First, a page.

Columbus, Ohio (July 12, 2018) – The Ohio Supercomputer Center’s (OSC) Karen Tomko, Ph.D., and the University of Illinois/Urbana’s Robert Dodds, Ph.D., recently wrapped up a project that will greatly enhance the simulation capabilities of manufacturing engineers.
The Ohio Supercomputer Center is in the process of procuring a new high performance computing system this summer, and in line with its tradition of naming its systems after pioneers with an Ohio connection, the center looked to its earliest days.
Russell M. Pitzer, the honoree and now emeritus professor of chemistry at The Ohio State University, was among a few individuals who began discussing the possibility of bringing high performance computing to Ohio higher education, even before the center was established in 1987.
COLUMBUS, Ohio — The Ohio Supercomputer Center played a critical role in helping researchers reach a milestone mapping the growth of the universe from its infancy to present day.
The new results released Aug. 3 confirm the surprisingly simple but puzzling theory that the present universe is composed of only 4 percent ordinary matter, 26 percent mysterious dark matter, and the remaining 70 percent in the form of mysterious dark energy, which causes the accelerating expansion of the universe.
The Ohio Supercomputer Center recently displayed the power of its new Owens Cluster by running the single-largest scale calculation in the Center’s history.
Scientel IT Corp used 16,800 cores of the Owens Cluster on May 24 to test database software optimized to run on supercomputer systems. The seamless run created 1.25 Terabytes of synthetic data.
J.C. “Jesse” Owens possessed both elite speed and raw power, which he honed and blended on his way to winning four Olympic gold medals in 1936.
Those impressive traits—elite speed and raw power—now are shared by the newest and most powerful supercomputer in the history of the Ohio Supercomputer Center, a system which, appropriately, is named for the late Ohio-raised sprinter.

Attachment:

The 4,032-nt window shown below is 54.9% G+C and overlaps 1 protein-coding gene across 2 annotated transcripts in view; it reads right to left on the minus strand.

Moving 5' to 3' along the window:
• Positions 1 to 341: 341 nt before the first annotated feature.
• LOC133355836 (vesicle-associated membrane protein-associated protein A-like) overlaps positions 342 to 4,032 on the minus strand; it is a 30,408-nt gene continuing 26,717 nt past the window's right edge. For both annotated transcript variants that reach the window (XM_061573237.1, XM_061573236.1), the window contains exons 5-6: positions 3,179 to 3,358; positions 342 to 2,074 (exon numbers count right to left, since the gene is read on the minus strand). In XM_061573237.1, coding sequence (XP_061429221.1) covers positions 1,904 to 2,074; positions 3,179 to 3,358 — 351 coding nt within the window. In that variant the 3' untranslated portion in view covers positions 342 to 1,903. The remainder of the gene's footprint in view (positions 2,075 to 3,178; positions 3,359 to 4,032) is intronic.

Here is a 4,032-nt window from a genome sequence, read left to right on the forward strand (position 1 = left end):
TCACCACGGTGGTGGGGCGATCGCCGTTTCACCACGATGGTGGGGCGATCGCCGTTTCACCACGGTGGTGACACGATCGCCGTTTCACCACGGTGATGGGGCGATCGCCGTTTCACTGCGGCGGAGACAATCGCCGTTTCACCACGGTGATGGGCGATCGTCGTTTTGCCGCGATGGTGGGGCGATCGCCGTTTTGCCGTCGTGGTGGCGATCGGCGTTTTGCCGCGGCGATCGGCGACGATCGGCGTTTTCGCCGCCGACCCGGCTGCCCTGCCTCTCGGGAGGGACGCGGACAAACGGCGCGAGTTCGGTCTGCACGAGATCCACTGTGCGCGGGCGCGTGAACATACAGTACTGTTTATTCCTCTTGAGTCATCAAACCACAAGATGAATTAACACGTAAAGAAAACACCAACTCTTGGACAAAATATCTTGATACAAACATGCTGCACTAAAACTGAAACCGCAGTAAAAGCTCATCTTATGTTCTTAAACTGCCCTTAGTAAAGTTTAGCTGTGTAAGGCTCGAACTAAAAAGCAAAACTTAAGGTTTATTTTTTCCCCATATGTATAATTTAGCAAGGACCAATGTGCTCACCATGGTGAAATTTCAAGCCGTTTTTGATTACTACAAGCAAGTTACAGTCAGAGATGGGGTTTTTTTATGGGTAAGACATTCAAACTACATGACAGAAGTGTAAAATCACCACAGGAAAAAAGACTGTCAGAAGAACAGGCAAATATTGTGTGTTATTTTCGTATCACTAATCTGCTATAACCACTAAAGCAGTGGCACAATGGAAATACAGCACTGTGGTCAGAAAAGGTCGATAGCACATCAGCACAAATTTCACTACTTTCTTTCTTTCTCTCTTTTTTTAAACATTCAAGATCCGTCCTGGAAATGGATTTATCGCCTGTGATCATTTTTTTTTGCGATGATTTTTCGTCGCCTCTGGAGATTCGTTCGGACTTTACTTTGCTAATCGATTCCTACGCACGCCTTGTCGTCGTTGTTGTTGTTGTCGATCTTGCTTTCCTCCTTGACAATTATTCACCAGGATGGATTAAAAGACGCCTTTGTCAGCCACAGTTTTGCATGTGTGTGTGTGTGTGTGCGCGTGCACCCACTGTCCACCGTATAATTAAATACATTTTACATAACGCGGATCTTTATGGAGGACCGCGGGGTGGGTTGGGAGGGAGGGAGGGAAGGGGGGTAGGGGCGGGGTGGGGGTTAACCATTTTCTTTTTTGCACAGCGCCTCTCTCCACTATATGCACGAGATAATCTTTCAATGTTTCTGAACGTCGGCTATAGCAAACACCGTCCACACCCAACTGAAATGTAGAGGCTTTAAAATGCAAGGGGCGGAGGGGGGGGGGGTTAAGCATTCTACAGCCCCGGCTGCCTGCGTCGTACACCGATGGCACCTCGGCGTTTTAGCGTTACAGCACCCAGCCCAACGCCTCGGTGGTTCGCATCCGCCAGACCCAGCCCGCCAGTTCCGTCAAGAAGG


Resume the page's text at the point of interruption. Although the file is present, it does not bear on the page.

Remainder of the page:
CLEMSON, S.C. (Sept. 30, 2016) – The National Science Foundation has awarded a consortium of 28 collaborating institutions, including the Ohio Supercomputer Center (OSC) and led by Clemson University, a $750,000 grant to fund a Research Coordination Network to set up a national forum for the exchange and dissemination of best practices, expertise and technologies to enable the advancement of campus-based research computing activities.
Columbus, Ohio – The Ohio Supercomputer Center has launched OnDemand 3.0, a vastly upgraded version of its “one-stop shop” for access to its High Performance Computing services.
This latest version of OSC’s custom-built OnDemand web portal is the first to be based on Open OnDemand, an NSF-funded OSC project to develop an open-source web portal providing advanced web and graphical interfaces for HPC centers.
The Ohio Supercomputer Center has been selected as an Intel® Parallel Computing Center. As part of the the Intel® PCC program, the OSC research team will work toward modernizing a computer software package that leverages large-scale, 3-D modeling to research fatigue and fracture analyses, primarily in metals.
Research on topics such as virtual welding simulation, evolutionary modeling and water absorption – just to name a few – were on full display during the Flash Talk and Poster competitions of the SUG meeting.
Research projects featuring a wide range of scientific interests, such as ultra-intense lasers, pesticides and polymers, were featured at the first-ever poster session and flash talk competition at the Ohio Supercomputer Center (OSC) Dec. 4.